so, having said that, i have alsways been interested in the bible as literature and was thrilled when i found this community. my family has a religious background and i love literature, so it seems pretty natural to me that i would be interested in this topic.

i was wondering if anyone had anything to say about the bible and dante's divine comedy. i recently finished the latter of the two and i'm very interested in anything anyone has to say about the portrayl of lucifer, the idea of purgatory, or really anything else that concerns either of these texts-

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Thursday, March 11th, 2004
2:23 pm - Newbie
eternallove_e My name is Leslie Butler and I just joined this community. I think the bible is used in alot of literature, even some books you wouldn't expect. I would really like to take a class on the theology of the bible, just study it in depth.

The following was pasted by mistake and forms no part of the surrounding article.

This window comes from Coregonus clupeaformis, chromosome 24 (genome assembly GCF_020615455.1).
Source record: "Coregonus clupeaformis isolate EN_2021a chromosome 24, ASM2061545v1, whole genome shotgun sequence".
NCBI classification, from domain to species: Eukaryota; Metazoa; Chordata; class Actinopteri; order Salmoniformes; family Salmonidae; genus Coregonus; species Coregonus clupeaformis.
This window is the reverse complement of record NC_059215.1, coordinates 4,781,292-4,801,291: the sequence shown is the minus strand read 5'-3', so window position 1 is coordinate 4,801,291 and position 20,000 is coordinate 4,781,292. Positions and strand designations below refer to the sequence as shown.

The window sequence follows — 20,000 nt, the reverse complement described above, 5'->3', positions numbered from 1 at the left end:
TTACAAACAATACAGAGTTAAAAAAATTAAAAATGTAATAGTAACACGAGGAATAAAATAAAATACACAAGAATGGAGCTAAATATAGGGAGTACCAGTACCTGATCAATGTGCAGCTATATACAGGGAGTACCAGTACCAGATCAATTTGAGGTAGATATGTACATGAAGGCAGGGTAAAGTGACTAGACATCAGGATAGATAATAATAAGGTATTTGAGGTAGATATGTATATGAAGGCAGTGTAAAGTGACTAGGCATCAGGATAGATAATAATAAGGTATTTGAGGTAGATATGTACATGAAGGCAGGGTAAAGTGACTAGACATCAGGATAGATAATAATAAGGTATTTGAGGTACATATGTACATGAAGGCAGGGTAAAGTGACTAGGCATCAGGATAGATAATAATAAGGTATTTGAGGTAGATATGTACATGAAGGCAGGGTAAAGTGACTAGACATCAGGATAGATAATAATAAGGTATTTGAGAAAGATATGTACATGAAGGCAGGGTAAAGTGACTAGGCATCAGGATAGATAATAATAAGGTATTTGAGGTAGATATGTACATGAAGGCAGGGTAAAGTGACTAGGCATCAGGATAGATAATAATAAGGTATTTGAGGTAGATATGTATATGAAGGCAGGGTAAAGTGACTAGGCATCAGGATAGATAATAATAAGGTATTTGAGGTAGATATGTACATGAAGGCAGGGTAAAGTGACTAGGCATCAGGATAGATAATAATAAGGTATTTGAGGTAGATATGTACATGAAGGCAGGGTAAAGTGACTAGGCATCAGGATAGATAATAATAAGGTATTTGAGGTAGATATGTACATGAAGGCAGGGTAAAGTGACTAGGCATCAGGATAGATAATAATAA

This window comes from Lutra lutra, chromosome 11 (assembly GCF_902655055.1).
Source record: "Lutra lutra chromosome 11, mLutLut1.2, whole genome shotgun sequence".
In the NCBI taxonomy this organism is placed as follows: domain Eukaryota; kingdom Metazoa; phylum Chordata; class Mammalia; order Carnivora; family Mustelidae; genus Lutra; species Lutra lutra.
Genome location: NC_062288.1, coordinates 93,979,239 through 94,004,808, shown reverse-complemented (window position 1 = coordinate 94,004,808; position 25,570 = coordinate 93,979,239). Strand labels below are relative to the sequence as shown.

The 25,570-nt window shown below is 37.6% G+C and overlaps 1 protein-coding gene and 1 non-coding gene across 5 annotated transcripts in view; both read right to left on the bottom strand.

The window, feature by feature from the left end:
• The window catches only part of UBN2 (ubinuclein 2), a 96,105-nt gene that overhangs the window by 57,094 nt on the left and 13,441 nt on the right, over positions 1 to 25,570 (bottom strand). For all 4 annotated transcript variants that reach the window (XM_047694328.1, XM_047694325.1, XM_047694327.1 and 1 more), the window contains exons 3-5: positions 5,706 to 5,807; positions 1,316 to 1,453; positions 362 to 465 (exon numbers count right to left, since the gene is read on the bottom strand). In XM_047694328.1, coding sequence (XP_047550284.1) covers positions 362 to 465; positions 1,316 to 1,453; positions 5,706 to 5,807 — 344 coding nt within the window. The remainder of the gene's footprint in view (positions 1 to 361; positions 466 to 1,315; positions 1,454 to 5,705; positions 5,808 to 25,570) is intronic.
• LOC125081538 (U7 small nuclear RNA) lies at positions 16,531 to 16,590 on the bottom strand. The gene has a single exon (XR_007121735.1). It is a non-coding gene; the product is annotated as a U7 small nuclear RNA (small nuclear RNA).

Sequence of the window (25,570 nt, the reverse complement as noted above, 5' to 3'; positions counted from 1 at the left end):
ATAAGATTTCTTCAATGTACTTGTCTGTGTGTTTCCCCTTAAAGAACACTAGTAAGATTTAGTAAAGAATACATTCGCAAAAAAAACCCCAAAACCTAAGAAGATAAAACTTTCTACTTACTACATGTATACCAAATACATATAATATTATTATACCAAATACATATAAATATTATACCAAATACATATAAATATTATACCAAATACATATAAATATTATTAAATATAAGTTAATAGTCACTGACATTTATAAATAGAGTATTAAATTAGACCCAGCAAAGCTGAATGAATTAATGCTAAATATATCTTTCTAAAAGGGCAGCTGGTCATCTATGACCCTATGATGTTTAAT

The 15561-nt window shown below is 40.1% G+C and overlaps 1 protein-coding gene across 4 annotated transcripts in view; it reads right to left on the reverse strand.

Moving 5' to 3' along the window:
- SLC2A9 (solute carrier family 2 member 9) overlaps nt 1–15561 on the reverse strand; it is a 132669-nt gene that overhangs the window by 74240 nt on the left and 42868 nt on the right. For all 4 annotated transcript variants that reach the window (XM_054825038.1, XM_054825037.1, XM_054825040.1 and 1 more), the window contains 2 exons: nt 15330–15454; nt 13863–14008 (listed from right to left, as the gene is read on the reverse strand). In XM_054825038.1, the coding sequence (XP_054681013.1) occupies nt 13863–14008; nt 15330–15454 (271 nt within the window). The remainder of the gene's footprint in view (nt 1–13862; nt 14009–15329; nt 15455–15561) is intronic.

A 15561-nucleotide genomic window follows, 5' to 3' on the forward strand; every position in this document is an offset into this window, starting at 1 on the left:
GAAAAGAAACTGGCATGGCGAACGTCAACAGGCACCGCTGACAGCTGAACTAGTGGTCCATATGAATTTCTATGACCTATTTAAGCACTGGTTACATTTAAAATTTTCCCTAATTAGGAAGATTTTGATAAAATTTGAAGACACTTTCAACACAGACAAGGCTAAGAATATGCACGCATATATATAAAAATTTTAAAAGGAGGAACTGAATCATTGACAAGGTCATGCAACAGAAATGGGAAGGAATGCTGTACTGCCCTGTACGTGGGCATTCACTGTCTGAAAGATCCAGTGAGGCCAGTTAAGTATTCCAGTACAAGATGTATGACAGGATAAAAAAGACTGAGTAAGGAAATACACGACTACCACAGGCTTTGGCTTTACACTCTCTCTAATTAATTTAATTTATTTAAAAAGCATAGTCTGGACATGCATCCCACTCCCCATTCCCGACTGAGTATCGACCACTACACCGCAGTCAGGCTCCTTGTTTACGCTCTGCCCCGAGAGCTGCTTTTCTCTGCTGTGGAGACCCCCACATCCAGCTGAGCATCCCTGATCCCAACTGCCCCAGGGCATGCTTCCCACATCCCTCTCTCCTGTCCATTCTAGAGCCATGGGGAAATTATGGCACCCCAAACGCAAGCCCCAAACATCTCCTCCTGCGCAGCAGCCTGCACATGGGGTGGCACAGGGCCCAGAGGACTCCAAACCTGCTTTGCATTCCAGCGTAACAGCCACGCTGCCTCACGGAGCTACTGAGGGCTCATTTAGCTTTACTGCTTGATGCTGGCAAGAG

current mood: energetic

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2:07 pm - ban that Bible

I was in a discussion recently with some high school teachers. I suggested a connection between Job and a novel one of the teachers (actually a student teacher) would be using in class. As soon as I mentioned the connection, one of the experienced teachers cautioned against even mentioning the Bible in public school. If you want to avoid trouble with parents, the message was, don't bring the Bible into any discussion.

I know it's a sensitive issue, but this is great literature, folks. Is the public school environment really that hostile to Bible stories, allusions, characters?